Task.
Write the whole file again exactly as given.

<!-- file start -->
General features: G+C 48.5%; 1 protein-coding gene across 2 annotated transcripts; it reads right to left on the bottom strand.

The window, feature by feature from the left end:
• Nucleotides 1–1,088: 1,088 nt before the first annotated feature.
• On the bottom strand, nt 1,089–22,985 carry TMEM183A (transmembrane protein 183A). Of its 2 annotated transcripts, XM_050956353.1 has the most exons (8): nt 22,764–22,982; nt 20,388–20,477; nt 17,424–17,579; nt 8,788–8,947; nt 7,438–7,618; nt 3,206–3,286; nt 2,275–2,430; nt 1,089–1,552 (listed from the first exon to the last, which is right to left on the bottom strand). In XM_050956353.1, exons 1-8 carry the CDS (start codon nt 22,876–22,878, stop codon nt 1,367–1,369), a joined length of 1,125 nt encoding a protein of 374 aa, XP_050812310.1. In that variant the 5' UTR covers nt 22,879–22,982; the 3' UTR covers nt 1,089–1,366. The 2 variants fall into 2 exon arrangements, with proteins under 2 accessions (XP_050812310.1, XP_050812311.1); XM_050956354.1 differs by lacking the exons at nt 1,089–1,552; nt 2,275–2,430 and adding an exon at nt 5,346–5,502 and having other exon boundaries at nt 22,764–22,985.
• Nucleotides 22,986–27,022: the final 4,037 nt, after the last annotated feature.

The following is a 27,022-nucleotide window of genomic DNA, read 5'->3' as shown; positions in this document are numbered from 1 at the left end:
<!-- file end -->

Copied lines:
General features: G+C 48.5%; 1 protein-coding gene across 2 annotated transcripts; it reads right to left on the bottom strand.

The window, feature by feature from the left end:
• Nucleotides 1–1,088: 1,088 nt before the first annotated feature.
• On the bottom strand, nt 1,089–22,985 carry TMEM183A (transmembrane protein 183A). Of its 2 annotated transcripts, XM_050956353.1 has the most exons (8): nt 22,764–22,982; nt 20,388–20,477; nt 17,424–17,579; nt 8,788–8,947; nt 7,438–7,618; nt 3,206–3,286; nt 2,275–2,430; nt 1,089–1,552 (listed from the first exon to the last, which is right to left on the bottom strand). In XM_050956353.1, exons 1-8 carry the CDS (start codon nt 22,876–22,878, stop codon nt 1,367–1,369), a joined length of 1,125 nt encoding a protein of 374 aa, XP_050812310.1. In that variant the 5' UTR covers nt 22,879–22,982; the 3' UTR covers nt 1,089–1,366. The 2 variants fall into 2 exon arrangements, with proteins under 2 accessions (XP_050812310.1, XP_050812311.1); XM_050956354.1 differs by lacking the exons at nt 1,089–1,552; nt 2,275–2,430 and adding an exon at nt 5,346–5,502 and having other exon boundaries at nt 22,764–22,985.
• Nucleotides 22,986–27,022: the final 4,037 nt, after the last annotated feature.

The following is a 27,022-nucleotide window of genomic DNA, read 5'->3' as shown; positions in this document are numbered from 1 at the left end: